As always, you can reach out to your ORLA Regional Representative for questions.
There is no light switch. It will take years to build back what was lost.
FOR IMMEDIATE RELEASE: June 25, 2021
Jason Brandt, President & CEO, ORLA
503.302.5060 | email@example.com
Wilsonville, OR– Today’s announcement from Governor Kate Brown announcing a full reopening of Oregon’s economy no later than Wednesday, June 30 is welcome news. Our state’s restaurant and lodging establishments have a long road ahead as small businesses continue the hard work of regaining their footing after 15 months and 13 days of historic and over-reaching government regulation. Permanent closures, workforce access issues, partial re-openings, and ever-changing administrative rules and emergency orders have left a permanent mark on the approach to doing business in Oregon.
“We never could have imagined the gravity and depth to which government regulations would dictate how we live in a free society when industry shutdowns and capacity restrictions first went into effect on Tuesday, March 17 of 2020,” said Jason Brandt, President & CEO of the Oregon Restaurant & Lodging Association. “Here we are 15 months later picking up the pieces and doing whatever we can to help Oregon’s extraordinary hospitality industry find its identity once again and it will take time. From a workforce access crisis and supply chain constraints to debt accumulation and back rents and mortgages coming due, historic industry challenges remain and will persist in the years ahead.”
To date, Oregon has permanently lost over 1,400 foodservice locations statewide and some lodging establishments remain closed. Both restaurant and lodging operators continue to face wide ranging marketplace dynamics resulting in different realities in different regions of the state. As a rule of thumb, the more reliant a region is on business travel, the harder the economic hit.
“The Portland Metro region in particular will need ongoing support to bring back the top tier hospitality experiences our overnight guests have come to expect in our state’s largest city,” said Brandt. “Our hats are off to our partners at Travel Portland, the Portland Business Alliance, and officials at the City of Portland who are inspiring Portlanders to usher in a new transformative chapter with their ‘Here for Portland’ campaign. Ongoing cleanups, increased office worker mobility, and cultural activities can and will make a big difference. As Mayor Wheeler has said, do not bet against Portland or its people.”
One challenge remains clear statewide – no matter the region, the workforce access crisis is deep and relentless. Restaurants and lodging establishments in all regions of the state are currently forced to reduce operating hours, minimize menu options and cordon off available rooms respectively.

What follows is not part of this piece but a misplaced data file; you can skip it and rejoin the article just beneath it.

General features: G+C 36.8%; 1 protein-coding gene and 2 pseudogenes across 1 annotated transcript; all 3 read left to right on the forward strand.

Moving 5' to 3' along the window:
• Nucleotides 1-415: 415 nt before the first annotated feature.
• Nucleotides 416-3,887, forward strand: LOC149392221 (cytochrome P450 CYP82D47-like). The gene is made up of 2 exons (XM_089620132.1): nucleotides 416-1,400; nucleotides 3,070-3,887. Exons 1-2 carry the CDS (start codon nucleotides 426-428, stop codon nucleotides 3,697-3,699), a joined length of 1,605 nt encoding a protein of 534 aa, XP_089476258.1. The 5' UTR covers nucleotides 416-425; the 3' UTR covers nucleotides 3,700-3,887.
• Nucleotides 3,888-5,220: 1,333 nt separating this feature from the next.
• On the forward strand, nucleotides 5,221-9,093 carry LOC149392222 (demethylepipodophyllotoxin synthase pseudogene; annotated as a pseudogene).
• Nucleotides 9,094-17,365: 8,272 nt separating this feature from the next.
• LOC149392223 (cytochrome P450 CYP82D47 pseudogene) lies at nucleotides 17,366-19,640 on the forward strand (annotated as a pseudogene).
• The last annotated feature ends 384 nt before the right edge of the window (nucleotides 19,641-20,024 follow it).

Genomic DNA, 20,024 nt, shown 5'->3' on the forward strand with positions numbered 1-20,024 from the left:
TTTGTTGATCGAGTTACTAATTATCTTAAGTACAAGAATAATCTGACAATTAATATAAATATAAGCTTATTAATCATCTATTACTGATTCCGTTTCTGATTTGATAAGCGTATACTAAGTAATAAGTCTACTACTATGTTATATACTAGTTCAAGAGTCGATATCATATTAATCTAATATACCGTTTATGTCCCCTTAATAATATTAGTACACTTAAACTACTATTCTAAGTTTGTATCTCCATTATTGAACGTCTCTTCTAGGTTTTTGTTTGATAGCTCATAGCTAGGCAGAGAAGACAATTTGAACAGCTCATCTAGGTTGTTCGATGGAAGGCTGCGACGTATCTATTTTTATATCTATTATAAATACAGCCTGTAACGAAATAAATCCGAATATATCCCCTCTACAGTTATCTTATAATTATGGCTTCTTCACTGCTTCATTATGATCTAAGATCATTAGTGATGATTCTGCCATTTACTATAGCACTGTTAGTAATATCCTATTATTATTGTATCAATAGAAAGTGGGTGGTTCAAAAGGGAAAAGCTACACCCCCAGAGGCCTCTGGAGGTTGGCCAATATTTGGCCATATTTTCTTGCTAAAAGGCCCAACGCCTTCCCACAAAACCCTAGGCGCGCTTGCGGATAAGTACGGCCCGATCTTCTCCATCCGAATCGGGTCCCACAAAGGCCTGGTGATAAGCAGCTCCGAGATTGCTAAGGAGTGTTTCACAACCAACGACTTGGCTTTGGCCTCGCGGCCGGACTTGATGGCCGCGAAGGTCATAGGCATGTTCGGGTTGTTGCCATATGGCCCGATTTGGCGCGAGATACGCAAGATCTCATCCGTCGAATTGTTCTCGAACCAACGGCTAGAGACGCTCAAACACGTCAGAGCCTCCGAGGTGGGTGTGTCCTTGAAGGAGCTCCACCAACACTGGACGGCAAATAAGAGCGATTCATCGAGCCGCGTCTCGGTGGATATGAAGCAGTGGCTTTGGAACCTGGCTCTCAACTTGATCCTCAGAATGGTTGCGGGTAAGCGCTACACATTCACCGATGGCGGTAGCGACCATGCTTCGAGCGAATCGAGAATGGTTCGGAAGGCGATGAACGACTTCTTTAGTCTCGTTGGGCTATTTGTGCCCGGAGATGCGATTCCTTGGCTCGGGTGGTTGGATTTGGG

“To put it plainly, there are too many Oregonians on the sidelines,” said Brandt. “And this reality has opened up a new frontline of advocacy activity for ORLA – we must be at the table in assisting our state in addressing the child care deserts that exist in all 36 counties in Oregon, we must address the extension of unemployment benefits to those who are not making a concerted effort to find their next job, and we must protect the rights of our frontline workers who choose to wear a face covering at work and respect that choice and embrace it.”
For more information on the efforts of the Oregon Restaurant & Lodging Association please visit OregonRLA.org.
The Oregon Restaurant & Lodging Association is the leading business association for the foodservice and lodging industry in Oregon, which before COVID-19 provided over 180,000 paychecks to working Oregonians. The latest available data for May of 2021 from the Oregon Employment Department shows current employment levels in the accommodations and foodservice industry totaling 153,200 people.
Guest Blog | Portland General Electric
This past year has rocked all of us, but it’s been particularly rough for small business customers. From a world-wide pandemic, a summer of social unrest, wildfires that hit too close to home, and a historical ice storm, small businesses, and especially restaurants, have endured more than their fair share of challenges.
I watched as businesses were forced to change and adapt at a moment’s notice. Many were forced to lay off their staff and face an uncertain future. But even while overcoming these challenges, I was inspired by the creativity and resiliency so many demonstrated – businesses continued to serve their communities and show compassion for their neighbors with an Oregon kind of energy that’s resilient, innovative, and rooted in care for the communities they are in. It’s the kind of energy we celebrate at PGE.
Hospitality, that friendly welcoming nature that we’re so proud of, is the heart of Oregon. We love where we’re from and we all are excited to share our favorite local eats and hot spots. I’ve been touched by the stories of restaurants caring for those most in need and the way that communities have stepped up to support their favorite local joints.